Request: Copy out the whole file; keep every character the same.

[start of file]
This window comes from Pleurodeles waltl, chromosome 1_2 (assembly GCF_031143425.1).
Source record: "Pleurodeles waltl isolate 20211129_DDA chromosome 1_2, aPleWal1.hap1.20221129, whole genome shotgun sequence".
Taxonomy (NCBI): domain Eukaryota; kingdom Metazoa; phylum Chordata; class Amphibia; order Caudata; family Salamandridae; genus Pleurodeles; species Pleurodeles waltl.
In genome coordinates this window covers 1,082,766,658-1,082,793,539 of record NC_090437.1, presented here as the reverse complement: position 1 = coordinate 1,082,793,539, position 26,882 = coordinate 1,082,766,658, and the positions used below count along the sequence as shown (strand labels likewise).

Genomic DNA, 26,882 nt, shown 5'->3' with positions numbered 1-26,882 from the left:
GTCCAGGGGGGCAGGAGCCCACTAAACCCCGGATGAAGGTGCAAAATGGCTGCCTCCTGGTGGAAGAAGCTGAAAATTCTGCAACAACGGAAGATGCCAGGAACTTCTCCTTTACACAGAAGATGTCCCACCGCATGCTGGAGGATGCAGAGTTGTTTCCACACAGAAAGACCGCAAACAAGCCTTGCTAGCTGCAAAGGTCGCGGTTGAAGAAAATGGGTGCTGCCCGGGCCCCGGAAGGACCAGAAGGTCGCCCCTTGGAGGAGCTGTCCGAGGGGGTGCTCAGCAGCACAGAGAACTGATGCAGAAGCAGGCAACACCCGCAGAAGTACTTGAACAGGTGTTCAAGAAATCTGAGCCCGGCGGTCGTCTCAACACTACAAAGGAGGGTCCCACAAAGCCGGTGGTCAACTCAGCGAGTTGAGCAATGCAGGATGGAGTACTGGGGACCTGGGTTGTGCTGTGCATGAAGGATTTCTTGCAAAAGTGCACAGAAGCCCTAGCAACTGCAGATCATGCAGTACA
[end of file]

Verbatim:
This window comes from Pleurodeles waltl, chromosome 1_2 (assembly GCF_031143425.1).
Source record: "Pleurodeles waltl isolate 20211129_DDA chromosome 1_2, aPleWal1.hap1.20221129, whole genome shotgun sequence".
Taxonomy (NCBI): domain Eukaryota; kingdom Metazoa; phylum Chordata; class Amphibia; order Caudata; family Salamandridae; genus Pleurodeles; species Pleurodeles waltl.
In genome coordinates this window covers 1,082,766,658-1,082,793,539 of record NC_090437.1, presented here as the reverse complement: position 1 = coordinate 1,082,793,539, position 26,882 = coordinate 1,082,766,658, and the positions used below count along the sequence as shown (strand labels likewise).

Genomic DNA, 26,882 nt, shown 5'->3' with positions numbered 1-26,882 from the left:
GTCCAGGGGGGCAGGAGCCCACTAAACCCCGGATGAAGGTGCAAAATGGCTGCCTCCTGGTGGAAGAAGCTGAAAATTCTGCAACAACGGAAGATGCCAGGAACTTCTCCTTTACACAGAAGATGTCCCACCGCATGCTGGAGGATGCAGAGTTGTTTCCACACAGAAAGACCGCAAACAAGCCTTGCTAGCTGCAAAGGTCGCGGTTGAAGAAAATGGGTGCTGCCCGGGCCCCGGAAGGACCAGAAGGTCGCCCCTTGGAGGAGCTGTCCGAGGGGGTGCTCAGCAGCACAGAGAACTGATGCAGAAGCAGGCAACACCCGCAGAAGTACTTGAACAGGTGTTCAAGAAATCTGAGCCCGGCGGTCGTCTCAACACTACAAAGGAGGGTCCCACAAAGCCGGTGGTCAACTCAGCGAGTTGAGCAATGCAGGATGGAGTACTGGGGACCTGGGTTGTGCTGTGCATGAAGGATTTCTTGCAAAAGTGCACAGAAGCCCTAGCAACTGCAGATCATGCAGTACA